Foreign friends of North Korea's regime have arrived in the hermit kingdom for an eight-day trip to celebrate the country, reports have said.

Those wanting to celebrate in the Kim dynasty had the chance to pay €2350 (£2,135) for the visit "on the special occasion of the Liberation from the Japanese Empire", the Korean Friendship Association (KFA) wrote.

Newsweek reported North Korea's state media as saying that heads of local KFA chapters arrived in the closed country on Friday (11 August).

According to the KFA's advertised itinerary, participants would stay in a three-star hotel while visiting cultural monuments around the country and even taking part in "joint labour", described as "weeding with farmers" in parentheses.

The trip was not available to all though, according to the posting. People with passports from South Korea or Japan and any media-related people were not allowed to take part.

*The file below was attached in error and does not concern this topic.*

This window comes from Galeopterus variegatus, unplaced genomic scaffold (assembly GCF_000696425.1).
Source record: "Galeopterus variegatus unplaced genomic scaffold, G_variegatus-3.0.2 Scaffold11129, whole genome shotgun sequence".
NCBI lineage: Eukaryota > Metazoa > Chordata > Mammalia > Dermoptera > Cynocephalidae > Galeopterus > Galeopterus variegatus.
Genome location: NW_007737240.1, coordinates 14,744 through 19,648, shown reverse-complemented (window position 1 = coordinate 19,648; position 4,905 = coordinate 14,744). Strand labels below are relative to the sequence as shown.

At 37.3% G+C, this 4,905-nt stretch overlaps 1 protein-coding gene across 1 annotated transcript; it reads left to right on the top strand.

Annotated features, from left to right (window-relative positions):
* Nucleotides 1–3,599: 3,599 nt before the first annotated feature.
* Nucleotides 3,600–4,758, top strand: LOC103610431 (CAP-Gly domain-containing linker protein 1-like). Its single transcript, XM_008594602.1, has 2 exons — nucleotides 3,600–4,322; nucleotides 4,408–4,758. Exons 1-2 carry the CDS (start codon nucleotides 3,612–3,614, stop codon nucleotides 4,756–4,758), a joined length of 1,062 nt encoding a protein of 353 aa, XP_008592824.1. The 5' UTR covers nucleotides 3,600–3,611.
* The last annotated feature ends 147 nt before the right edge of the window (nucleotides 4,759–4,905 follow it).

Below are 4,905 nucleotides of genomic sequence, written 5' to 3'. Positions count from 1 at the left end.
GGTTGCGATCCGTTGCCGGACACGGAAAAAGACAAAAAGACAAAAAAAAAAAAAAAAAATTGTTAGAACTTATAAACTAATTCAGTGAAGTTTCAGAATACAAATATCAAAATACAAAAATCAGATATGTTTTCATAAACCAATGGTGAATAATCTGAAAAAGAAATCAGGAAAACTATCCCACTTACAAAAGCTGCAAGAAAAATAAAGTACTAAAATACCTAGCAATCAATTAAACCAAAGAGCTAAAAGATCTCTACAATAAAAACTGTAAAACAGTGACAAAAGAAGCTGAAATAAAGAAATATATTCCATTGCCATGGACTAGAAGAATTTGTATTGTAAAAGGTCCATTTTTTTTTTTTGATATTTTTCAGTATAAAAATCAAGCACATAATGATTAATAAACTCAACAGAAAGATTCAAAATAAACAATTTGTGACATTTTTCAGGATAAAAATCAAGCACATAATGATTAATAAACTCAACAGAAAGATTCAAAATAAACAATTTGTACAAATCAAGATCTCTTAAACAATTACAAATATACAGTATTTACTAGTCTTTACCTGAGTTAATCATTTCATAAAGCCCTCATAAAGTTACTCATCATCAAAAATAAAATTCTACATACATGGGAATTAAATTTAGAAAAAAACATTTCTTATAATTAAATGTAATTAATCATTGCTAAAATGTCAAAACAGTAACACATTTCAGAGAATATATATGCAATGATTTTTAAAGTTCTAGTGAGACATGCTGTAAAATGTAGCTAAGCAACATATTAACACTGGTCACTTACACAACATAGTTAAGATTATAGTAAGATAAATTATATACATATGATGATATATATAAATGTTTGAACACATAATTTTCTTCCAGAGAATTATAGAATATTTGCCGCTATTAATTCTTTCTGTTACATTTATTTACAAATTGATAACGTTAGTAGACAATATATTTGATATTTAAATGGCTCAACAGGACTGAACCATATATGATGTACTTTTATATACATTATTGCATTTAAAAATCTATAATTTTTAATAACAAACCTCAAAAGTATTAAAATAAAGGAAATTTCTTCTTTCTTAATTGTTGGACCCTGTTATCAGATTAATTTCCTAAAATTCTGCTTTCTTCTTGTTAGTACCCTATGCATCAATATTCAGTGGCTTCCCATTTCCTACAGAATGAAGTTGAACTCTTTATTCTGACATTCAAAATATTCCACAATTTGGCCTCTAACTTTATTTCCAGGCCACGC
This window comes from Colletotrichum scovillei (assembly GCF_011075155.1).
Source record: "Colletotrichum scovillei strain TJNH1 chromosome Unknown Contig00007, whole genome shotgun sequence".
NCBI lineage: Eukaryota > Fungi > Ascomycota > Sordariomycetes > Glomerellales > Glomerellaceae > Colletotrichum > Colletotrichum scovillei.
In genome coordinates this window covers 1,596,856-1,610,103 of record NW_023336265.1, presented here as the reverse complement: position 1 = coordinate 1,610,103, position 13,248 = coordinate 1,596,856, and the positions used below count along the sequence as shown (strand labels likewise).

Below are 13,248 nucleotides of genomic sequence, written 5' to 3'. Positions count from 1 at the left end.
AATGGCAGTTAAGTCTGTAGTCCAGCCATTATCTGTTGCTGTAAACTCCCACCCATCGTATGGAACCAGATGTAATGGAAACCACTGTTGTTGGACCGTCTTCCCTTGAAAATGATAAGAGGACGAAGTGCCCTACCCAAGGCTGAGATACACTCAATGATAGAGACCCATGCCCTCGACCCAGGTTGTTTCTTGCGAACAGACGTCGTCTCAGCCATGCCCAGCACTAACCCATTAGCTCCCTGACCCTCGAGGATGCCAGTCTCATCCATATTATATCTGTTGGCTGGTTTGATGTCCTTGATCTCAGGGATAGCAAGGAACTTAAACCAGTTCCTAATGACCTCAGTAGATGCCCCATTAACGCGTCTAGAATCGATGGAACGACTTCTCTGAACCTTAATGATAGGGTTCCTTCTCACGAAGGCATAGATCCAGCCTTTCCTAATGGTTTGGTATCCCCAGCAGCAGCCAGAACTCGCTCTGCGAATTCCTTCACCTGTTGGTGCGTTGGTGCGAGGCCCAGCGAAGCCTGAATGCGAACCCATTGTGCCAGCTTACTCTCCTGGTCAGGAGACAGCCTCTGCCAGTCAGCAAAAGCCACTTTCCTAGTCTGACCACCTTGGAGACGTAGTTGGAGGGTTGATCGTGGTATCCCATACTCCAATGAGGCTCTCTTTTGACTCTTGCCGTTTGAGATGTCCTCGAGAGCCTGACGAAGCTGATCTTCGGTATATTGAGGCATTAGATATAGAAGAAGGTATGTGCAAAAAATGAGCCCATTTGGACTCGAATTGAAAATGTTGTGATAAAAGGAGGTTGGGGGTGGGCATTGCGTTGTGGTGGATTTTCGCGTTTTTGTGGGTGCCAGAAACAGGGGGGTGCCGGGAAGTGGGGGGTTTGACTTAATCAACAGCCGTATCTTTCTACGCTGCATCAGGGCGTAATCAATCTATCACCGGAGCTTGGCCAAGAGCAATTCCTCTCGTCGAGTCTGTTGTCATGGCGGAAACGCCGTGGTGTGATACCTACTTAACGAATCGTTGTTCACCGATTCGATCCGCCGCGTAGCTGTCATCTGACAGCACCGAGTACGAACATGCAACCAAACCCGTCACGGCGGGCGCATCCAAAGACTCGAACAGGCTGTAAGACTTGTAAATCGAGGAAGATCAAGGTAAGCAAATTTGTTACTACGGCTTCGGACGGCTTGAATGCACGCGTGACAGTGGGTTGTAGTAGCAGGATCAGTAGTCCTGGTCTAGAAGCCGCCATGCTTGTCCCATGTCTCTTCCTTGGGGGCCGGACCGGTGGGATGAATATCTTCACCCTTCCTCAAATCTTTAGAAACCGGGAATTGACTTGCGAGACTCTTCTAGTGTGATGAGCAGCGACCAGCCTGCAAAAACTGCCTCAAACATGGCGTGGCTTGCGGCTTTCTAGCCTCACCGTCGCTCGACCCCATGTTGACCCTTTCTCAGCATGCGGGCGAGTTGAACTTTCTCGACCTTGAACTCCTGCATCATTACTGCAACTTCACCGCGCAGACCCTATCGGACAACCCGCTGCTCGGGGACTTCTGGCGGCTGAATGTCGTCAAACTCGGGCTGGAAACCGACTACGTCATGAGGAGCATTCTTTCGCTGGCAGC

Not only is the event nominally around the Korean peninsula's liberation from the Japanese empire, something similarly celebrated in South Korea, but the trip will involved the unveiling of the first statue to the country's newest dictator from the Kim dynasty, Kim Jong-Un.

Though some are wary that the celebration could also belie plans for a new missile test launch as tensions in the peninsula continue to grow. Recent tests have taken place around special dates including US Independence Day on 4 July.

Any new test could increase the risk of military actions as rhetoric from US President Donald Trump ramps up and North Korea's responses similarly strike back. The isolated country had threatened an attack near the island of Guam, a US territory home to military bases in the Pacific.

After reports that North Korea might have developed a miniaturized nuclear warhead that could fit on an intercontinental ballistic missile, Trump vowed a huge response to any threat to America. "They will be met with fire and fury like the world has never seen," he said from his golf course in New Jersey.